He told us that all adolescent turtles eat jellyfish; in fact it is one of their favourite foods. Dr. Bolten told us that the closest thing he has ever come to seeing a turtle smile was seeing one surrounded by jellyfish and was having himself a feast completely oblivious to the stinging tentacles all around and on him.
 
We learnt how the green turtle is down 95% in population; we learnt that if we continue to kill sea turtles there will not be any more turtles in a hundred years time. We learnt how the sea turtle has been swimming on this planet for 60 million years, and is now faced with the real possibility of EXTINCTION…. It made me kind of embarrassed to be a human. We saw a graph of how many sea turtles there were in 1927 and where they are now on the same graph. To see how much damage man has been able to do in less that one hundred years was humbling in the worst possible way. This is surely not what God intended when he made us the “intelligent” species and gave us custody of this beautiful world he created for us. He could not have intended for us to go out and so thoughtlessly and wantonly destroy it.

Dr. Bolten presented his case in a pure scientific manner. He did not discuss the perils of our children not seeing live turtles; he stated the cold and clear facts. He showed us, over and over again proof that we must react before it is too late.

Some people claim that there are more turtles that before, when presented with this argument Dr. Bolten used a painfully easy way to explain this erroneous perception that there are more turtles today. He explained that if you have a hundred turtles and a hundred good, rich feeding areas for them to go, then you may see one turtle. If you have a hundred turtles with only ten places to go you may see ten turtles, but that does not mean that there are more turtles. 78% of all Caribbean nations have passed Turtle protection acts, however for many of them it has been too late to repair the damage down by “progress” to the feeding grounds, often torn apart by shrimping nets, so the poor trusting sea turtle comes to our pristine islands, still rich with food and when they get here…..WE KILL THEM !!!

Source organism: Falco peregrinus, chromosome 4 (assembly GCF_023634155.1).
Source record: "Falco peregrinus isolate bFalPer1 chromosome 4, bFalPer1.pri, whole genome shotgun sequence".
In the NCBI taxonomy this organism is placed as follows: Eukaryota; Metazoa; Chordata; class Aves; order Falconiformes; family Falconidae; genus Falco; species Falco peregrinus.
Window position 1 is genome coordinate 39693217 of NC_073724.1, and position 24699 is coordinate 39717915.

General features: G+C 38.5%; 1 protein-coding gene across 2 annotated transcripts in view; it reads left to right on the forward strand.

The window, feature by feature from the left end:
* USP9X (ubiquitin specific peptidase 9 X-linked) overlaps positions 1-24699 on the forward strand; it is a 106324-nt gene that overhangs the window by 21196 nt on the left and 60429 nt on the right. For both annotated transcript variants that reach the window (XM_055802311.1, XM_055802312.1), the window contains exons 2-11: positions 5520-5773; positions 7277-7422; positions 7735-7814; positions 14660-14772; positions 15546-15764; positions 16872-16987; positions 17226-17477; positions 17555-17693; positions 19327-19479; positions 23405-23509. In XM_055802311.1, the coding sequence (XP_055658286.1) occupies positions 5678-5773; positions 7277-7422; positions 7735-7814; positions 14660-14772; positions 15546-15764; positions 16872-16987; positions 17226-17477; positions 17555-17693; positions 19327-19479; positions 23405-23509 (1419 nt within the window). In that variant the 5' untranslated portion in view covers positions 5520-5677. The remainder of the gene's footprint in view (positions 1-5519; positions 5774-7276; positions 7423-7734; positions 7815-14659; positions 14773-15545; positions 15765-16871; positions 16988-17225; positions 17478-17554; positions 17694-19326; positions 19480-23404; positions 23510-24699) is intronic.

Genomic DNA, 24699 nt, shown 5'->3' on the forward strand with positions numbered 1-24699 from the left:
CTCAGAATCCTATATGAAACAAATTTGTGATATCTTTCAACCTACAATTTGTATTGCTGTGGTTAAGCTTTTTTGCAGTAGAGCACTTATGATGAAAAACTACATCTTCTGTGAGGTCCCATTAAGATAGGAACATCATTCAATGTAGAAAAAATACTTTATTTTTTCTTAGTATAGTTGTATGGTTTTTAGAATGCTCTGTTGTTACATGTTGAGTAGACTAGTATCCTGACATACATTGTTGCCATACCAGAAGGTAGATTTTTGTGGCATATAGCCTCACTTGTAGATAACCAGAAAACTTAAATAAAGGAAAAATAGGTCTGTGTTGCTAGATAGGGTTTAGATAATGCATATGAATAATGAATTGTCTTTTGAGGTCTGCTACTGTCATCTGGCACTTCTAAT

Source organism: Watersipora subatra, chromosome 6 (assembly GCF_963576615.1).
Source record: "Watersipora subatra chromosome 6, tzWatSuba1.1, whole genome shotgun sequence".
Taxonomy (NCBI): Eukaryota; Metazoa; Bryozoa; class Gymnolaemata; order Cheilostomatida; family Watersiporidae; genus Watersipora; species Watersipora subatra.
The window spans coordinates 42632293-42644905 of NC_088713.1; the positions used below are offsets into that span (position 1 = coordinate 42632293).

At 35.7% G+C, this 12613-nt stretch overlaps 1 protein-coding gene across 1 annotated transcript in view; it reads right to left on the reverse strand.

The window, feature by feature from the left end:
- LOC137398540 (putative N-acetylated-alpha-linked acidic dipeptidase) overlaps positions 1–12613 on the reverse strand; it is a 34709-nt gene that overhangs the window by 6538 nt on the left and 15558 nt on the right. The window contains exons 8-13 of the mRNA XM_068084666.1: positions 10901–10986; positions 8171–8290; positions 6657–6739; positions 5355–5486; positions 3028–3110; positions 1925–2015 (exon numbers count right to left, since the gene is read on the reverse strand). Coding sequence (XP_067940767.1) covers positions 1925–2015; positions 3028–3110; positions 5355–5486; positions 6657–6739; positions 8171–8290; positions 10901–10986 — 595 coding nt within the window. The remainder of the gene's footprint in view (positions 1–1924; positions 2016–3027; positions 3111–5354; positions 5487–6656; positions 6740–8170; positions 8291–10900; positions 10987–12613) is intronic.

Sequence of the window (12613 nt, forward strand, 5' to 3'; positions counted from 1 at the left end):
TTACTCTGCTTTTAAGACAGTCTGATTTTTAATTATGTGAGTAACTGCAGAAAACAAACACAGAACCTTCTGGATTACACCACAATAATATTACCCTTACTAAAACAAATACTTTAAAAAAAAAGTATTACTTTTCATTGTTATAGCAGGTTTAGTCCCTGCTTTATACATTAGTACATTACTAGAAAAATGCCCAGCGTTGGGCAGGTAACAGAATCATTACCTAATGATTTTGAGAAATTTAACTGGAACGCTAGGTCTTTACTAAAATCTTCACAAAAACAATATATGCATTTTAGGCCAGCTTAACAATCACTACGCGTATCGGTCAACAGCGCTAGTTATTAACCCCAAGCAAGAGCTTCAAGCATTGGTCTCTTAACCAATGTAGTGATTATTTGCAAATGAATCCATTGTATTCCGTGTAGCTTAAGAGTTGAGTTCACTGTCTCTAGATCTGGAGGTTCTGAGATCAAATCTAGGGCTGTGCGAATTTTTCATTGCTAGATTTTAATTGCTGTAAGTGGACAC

To be seated in the audience of the Town meeting on Wednesday and listen to one of the worlds leading experts on Sea Turtles, a man who has been researching in the Bahamas for over 30 years, so much information and so much to learn, it was a simply wonderful opportunity: Alas not enough people took advantage of this golden opportunity, but those that did, went away with a far greater understanding of how things should be and how big the overall picture is. When the cycle of life is clearly put in front of you, it makes you realize that even the smallest micro-organism has an intentional role on this planet. Nothing has been placed on this Earth by accident. It is like an enormous dominoes chain.

The issue goes far beyond the eating of turtle meat, these creatures are the custodians of the underwater gardens where conch, juvenile grouper and other precious marine resources lurk and grow into larger and more viable animals. If we upset the balance of nature, as it has been for hundreds of thousands, no, millions of years, we cause irrevocable damage.

To those of you who missed these events, or perhaps thought that they were not important enough for you to bother with, you missed a great opportunity to learn something from one of the world’s experts. You missed an opportunity to have a say in something that will have a lasting effect on the world in years to come……

To put it plainly:  YOU CLEARLY MISSED THE BOAT !!!


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Anna and Brent perform!



About the author: Kim Aranha grew up in the Berry Islands with her first dog, a beloved potcake named “Friendly” (who was anything but!). First educated at home, and then in boarding school in Switzerland, Kim moved to Rome, Italy in 1974 to pursue a career in the dramatic arts and ended up working as an interpreter. She moved back to The Bahamas in 1980, and now lives in Nassau with her husband Paul, and their two teenaged sons. Kim has 3 dogs, 3 goldfish fish, a beta fish,  a tank of freshwater exotic fish, 11 turtles (2 babies, 6 adolescents. 3 adults), 1 Asian box turtle and 4 Budgerigars. Her idea of relaxing is being home to take care of all her pets. Kim is President of the Bahamas Humane Society, and serves on the board of BREEF. Kim can be contacted at berryislandgirl@gmail.com